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How to Feed a Snail

These slimy critters can be great pets and are especially great for school projects and teaching young children how to care for a living thing.

Safe food for snails

The following foods are safe for snails:

  • Apples
  • Apricot
  • Avocado
  • Banana
  • Black Berry
  • Butternut squash
  • Dragon fruit
  • Grapes
  • Kiwi
  • Mango
  • Melon
  • Nectarines
  • orange
  • papaya
  • prickly pear
  • peach
  • pear
  • plum
  • raspberry
  • strawberry
  • tomato
  • lettuce
  • broccoli
  • tomato plant leaves
  • spinach
  • cabbage
  • cucumber
  • green beans
  • lettuce
  • mushrooms
  • peas
  • Wild berries
  • potato
  • spinach
  • sprouts
  • sweet corn
  • sweet potato
  • turnip
  • watercress
  • dandelion leaves [make sure you get them somewhere far from the road, vehicle fumes may make your snail sick, or kill it.]
  • sunflower seeds [crushed and soaked]
  • pumpkin seeds
  • oats
  • chicken scratch/mash
  • crushed and soaked snail shells give the snail calcium [which they need to have a strong shell]
  • raw eggs
  • brown bread
  • milk powder
  • some raw meat that is cut into small pieces

Wet or dry, crushed or whole:

  • dog biscuits/cat treats
  • tortoise food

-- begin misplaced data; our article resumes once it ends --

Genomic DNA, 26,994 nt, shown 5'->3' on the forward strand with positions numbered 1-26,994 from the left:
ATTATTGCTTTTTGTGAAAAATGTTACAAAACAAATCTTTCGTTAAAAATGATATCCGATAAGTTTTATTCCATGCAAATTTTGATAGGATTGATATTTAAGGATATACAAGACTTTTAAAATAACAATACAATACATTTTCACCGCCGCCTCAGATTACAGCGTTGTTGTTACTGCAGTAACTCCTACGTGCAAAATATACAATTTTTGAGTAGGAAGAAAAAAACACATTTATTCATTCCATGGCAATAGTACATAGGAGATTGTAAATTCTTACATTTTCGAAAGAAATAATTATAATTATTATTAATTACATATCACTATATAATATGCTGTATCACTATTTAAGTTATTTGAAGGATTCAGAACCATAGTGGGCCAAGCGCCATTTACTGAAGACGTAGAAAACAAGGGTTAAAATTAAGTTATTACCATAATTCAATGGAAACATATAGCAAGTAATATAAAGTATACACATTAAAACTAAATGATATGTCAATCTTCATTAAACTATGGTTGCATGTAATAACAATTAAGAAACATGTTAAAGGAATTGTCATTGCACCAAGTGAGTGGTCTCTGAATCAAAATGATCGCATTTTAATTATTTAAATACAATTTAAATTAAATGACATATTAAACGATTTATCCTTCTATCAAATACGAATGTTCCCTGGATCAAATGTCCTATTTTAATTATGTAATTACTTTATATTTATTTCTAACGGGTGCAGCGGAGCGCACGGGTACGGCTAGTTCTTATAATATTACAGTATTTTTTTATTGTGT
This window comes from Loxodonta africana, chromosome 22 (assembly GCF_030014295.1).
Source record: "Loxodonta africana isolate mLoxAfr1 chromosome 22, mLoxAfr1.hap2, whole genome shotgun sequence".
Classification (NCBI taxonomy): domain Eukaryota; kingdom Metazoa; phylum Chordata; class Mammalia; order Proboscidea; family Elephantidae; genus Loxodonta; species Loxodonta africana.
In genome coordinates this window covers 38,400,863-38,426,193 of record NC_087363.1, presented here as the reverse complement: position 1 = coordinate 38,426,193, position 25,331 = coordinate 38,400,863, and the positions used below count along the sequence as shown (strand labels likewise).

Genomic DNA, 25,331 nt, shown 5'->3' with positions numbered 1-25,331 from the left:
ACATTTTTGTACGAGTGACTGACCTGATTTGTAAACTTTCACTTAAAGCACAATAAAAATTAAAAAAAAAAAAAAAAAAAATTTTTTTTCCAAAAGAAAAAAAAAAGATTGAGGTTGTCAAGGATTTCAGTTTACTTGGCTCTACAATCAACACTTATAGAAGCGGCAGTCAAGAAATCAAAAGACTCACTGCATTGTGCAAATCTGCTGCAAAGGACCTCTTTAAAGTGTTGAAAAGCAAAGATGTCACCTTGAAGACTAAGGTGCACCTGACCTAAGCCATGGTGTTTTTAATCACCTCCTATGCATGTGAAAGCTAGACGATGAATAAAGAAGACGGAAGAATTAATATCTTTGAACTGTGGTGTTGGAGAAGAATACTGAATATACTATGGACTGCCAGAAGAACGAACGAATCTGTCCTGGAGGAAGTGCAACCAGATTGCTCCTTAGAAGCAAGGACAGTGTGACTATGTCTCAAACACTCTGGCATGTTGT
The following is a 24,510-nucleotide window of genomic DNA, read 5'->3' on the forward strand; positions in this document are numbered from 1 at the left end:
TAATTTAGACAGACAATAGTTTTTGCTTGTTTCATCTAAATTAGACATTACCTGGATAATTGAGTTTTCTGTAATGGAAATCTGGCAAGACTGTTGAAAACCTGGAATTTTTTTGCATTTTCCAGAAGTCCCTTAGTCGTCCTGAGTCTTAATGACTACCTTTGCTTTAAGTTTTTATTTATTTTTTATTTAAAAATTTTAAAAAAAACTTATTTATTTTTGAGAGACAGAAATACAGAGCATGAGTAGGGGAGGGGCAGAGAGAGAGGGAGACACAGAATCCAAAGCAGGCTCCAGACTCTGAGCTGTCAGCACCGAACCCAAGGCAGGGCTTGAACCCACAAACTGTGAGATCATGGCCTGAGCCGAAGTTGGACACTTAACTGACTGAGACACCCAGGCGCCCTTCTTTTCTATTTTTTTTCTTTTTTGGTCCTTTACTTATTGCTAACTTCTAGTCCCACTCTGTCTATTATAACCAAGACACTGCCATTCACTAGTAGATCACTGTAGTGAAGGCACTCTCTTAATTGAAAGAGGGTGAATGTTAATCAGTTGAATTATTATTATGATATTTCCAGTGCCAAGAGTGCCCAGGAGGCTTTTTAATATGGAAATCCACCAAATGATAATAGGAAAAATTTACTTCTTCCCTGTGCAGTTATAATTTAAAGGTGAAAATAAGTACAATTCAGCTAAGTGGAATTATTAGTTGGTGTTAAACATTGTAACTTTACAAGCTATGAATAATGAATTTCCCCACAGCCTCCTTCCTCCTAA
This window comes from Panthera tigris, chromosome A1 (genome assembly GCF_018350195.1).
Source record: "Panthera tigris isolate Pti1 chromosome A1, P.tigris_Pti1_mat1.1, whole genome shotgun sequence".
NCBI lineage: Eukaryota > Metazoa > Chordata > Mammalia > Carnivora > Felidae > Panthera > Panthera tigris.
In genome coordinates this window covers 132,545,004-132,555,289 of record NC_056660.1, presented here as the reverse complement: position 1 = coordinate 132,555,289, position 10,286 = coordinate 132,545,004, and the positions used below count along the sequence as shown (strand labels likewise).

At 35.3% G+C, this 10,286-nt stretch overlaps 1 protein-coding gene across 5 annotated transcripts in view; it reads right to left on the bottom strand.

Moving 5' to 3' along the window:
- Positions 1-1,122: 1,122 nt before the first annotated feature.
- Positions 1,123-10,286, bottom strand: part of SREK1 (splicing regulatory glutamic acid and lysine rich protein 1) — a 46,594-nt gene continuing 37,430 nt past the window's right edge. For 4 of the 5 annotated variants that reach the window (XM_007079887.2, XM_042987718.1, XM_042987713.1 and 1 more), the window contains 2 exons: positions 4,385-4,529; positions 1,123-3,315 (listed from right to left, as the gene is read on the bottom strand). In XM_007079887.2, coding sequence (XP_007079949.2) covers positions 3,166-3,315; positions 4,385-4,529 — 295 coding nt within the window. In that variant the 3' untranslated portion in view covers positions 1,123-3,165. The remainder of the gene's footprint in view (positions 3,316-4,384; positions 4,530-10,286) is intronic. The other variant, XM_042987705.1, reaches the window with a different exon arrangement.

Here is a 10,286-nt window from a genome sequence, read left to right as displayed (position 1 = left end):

Calcium strength

Most all of these items must be crushed into a fine powder and soaked

  • Shells from dead snails
  • Calcium powder
  • Powdered oyster shells
  • Natural chalk
  • Natural limestone
  • Egg shells
  • Bone meal
  • Wood ash
  • Cuttle Bone

unsafe foods

  • Foods that have been treated by pesticides or contaminated by vehicle fumes
  • Salt
  • Millet and Pasta [Causes bloating through internal blockages]
  • Avoid starchy food

Water requirements

  • Never use tap water or faucet water [May contain chlorine]
  • Spring water/ filtered water works just fine.
  • If you don't have access to either of these things, you can leave tap water out in the sun for 48 hours to remove chemicals
  • Rinse off food in purified food [filtered water/spring water]
  • Water dishes can be really shallow, but snails don't need them.
  • Spray habitat with the correct water once every 1-2 days.


  1. Image titled CatchSnail Step 1
    Get a snail or catch one from your yard and place in a terrarium. It will need to have a cover to prevent escape. Placing aquarium gravel at the bottom is typically safe for the snail, so long as it isn't too fine [it may get stuck in their shell if it's too dry. Snails can slither over a razor blade and be fine because of the way their bodies are built]. If big enough, you can also place a few sticks or smooth river rocks in to add d├ęcor. [rinse off rocks with safe water if it's been inside for over a year, seeing as it may have chemicals on them]
  2. Image titled PlaceLettuce Step 2
    Place lettuce or other recommended plant (a piece about the size of their shells) on the base of your snail's enclosure.
  3. Image titled CheckDaily Step 3
    Each day, check on your snail to make sure the lettuce is fresh and not wilted or browning.
  4. Image titled ChangeFood Step 4
    Try to change his/her food at least three times a week or once every 1-2 days.
  5. Image titled Enjoy Step 5 21
    Enjoy watching your snail move about! It is especially interesting to watch 'em climb on glass.


  • Direct sunlight may bake your snail, so keep a house or shaded area in your cage, but light is good for snails.